UCSB Science Line
Sponge Spicules Nerve Cells Galaxy Abalone Shell Nickel Succinate X-ray Lens Lupine
UCSB Science Line
Home
How it Works
Ask a Question
Search Topics
Webcasts
Our Scientists
Science Links
Contact Information
What causes Black Mold? Can we develop some sort of disinfectant to prevent Black Mold?
Question Date: 2018-10-18
Answer 1:

According to the CDC, Black Mold is not a specific type of mold, though the term is commonly used to refer to Stachybotrys chartarum.

There are more than 100,000 species of mold though, coming in a variety of colors. A black mold may be Black Mold, or something else, and a mold being black does not mean that it produces toxic substances, just as mold of other colors are not necessarily non-toxicogenic. Regardless of the appearance of the mold, it should be removed.

Black Mold is no different from others in how and where it grows. All molds reproduce by means of spores which can be transported through the air or on anything moving through their environment. These spores can grow when they land on a surface which is an acceptable food source (including most materials high in cellulose, one of the primary components of wood, paper, etc.) and excessive moisture or humidity. A disinfectant should not be required to prevent molds, including Black Mold, from growing. Instead, avoid producing conditions which are amenable to their growth in the first place.

The CDC and WHO recommend keeping indoor humidity and moisture levels low, killing existing molds, and avoiding materials which do not dry quickly.

Molds are valuable links in the chain involving breakdown of organic matter. Outdoors ("in nature") they help to break down dead leaves and trees; indoors, they break down the same materials. This is a problem because we prefer the parts of our homes which are made of wood to remain intact. Molds growing indoors can lead to various health problems, as detailed in the CDC and WHO links above. However, much of the concern over Black Mold is due to hyping by media of a possible connection between Black Mold and hemorrhages in infants; the CDC asserts that such a connection has NOT been proven. (But, molds should still be eliminated from your indoor spaces because of the other related issues.)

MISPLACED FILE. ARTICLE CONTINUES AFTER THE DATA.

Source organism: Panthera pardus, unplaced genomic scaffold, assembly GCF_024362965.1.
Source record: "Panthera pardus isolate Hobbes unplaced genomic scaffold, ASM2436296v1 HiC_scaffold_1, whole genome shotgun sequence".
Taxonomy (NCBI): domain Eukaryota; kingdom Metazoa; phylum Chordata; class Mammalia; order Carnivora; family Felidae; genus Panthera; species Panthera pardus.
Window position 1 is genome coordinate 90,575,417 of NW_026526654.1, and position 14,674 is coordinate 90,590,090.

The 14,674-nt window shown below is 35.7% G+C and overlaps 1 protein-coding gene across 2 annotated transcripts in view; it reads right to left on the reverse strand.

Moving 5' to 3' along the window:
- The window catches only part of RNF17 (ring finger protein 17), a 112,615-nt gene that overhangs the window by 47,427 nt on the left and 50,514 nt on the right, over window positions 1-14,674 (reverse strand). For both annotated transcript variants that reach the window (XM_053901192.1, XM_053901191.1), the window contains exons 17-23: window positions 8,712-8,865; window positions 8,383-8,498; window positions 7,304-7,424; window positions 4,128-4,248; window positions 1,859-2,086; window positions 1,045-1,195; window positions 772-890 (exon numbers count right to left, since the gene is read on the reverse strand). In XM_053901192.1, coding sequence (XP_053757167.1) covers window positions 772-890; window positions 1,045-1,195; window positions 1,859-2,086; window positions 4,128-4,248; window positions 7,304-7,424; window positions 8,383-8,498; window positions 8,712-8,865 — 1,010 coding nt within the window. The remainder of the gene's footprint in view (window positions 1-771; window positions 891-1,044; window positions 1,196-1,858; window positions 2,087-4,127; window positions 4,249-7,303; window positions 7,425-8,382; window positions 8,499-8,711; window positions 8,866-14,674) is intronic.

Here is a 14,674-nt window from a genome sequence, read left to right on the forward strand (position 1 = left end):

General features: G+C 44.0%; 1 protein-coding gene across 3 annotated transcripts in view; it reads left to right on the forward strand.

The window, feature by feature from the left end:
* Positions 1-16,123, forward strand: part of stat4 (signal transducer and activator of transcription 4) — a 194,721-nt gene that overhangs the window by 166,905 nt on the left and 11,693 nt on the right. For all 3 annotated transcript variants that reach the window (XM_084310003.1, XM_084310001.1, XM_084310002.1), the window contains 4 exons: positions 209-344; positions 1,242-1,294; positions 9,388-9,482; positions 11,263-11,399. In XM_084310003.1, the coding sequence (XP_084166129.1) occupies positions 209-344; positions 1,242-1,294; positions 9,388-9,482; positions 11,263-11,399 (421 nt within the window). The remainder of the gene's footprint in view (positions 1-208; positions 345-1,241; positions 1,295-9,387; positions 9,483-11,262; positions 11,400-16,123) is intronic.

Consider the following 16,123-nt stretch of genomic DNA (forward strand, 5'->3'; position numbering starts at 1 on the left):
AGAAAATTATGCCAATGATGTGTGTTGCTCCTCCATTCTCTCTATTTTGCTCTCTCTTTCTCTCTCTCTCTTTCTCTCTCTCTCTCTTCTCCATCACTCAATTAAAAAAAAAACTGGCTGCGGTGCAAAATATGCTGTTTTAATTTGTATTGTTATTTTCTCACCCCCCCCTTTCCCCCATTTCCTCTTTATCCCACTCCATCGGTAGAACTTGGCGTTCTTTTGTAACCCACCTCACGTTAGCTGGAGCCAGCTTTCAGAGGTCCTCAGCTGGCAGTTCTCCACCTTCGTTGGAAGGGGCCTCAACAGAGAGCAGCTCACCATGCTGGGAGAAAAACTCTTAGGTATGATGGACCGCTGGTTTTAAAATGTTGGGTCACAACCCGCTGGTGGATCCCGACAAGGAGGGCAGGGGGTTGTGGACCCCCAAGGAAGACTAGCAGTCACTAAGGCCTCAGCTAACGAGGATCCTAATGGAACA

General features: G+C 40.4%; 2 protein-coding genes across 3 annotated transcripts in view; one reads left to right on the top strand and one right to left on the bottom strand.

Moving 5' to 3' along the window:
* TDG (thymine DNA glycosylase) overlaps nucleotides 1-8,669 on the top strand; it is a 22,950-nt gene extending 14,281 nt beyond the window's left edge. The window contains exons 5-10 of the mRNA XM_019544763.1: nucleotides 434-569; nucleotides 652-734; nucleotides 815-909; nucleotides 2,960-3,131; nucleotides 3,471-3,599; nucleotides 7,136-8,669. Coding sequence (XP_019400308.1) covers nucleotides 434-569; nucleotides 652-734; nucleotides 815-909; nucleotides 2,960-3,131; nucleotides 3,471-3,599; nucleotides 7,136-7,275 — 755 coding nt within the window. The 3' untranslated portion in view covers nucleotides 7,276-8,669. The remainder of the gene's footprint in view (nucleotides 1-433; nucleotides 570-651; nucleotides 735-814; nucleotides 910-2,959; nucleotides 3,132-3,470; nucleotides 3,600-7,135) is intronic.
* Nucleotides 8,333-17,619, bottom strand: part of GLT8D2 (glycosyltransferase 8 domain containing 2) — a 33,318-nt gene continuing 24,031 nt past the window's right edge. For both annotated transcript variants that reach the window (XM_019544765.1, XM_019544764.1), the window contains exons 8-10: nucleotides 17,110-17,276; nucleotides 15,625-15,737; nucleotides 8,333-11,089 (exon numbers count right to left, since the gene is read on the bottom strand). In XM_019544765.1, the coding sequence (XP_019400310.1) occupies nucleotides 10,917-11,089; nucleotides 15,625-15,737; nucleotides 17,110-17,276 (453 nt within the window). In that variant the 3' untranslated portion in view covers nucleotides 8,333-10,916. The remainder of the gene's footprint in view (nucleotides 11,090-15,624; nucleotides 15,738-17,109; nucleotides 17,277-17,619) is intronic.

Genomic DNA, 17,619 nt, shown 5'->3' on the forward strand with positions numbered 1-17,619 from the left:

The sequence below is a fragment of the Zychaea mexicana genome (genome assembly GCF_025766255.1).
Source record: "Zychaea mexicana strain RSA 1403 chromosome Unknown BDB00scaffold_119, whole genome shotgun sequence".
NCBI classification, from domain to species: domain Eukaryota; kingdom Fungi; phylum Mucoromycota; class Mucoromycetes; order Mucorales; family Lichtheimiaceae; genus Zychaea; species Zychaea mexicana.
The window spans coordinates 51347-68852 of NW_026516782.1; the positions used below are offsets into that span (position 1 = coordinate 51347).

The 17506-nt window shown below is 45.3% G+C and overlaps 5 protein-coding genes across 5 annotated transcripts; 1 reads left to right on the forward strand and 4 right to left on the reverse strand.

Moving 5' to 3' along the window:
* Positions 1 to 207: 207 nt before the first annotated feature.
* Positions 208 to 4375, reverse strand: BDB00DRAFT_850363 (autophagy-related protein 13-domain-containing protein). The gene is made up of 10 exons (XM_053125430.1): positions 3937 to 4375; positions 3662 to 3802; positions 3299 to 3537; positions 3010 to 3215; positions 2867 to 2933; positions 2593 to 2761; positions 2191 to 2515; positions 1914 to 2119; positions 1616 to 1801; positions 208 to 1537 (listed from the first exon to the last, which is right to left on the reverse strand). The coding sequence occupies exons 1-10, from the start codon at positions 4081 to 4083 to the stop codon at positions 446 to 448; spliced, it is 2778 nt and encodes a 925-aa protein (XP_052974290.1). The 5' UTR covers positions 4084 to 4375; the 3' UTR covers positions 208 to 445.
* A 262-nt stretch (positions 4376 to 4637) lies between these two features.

Answer 2:

The Stachybotrys fungus causes black mold. I used to use Chlorox bleach to remove mold, and I had to remove it every several months. Here's a recipe from the internet:
Combine 1 cup of bleach to no less than 1 gallon of water. You also need to protect yourself from the mold and the Chlorox, so I'll not try to give you a complete answer. Do a google search for 'disinfectant to prevent Black Mold', and it will give you many answers. Talk with a responsible adult to decide what to do.


Answer 3:

Molds are fungi that typically live in damp places. Disinfectants will kill them, but they will have difficulty growing where it is too dry.


Answer 4:

Black mold, or molds of the genus Stachybotrys, tend to grow in warm, moist environments where there is a lot of cellulose for them to eat. Cellulose is often found in paper products, cardboard, ceiling tiles, wood, and other common materials found in homes.

The most common type of black mold found in homes is Stachybotrys chartarum. Mold spores enter homes through doorways, windows, and ventilation systems where they latch onto something in a room and, if they have enough water and food, begin to grow into mold infestations. Bleach or soap and water can be used to disinfect surfaces and remove mold. Currently, the best way to prevent mold is to keep humidity levels low, ensure there is proper ventilation in a room so that mold spores do not sit in one place for too long, and regularly examine the building for water damage and leaks.

Maybe you will invent a better solution! Perhaps by thinking of ways to make it harder for spores to enter houses, or by figuring out if there is anything mold doesn’t like to grow on.



Click Here to return to the search form.

University of California, Santa Barbara Materials Research Laboratory National Science Foundation
This program is co-sponsored by the National Science Foundation and UCSB School-University Partnerships
Copyright © 2017 The Regents of the University of California,
All Rights Reserved.
UCSB Terms of Use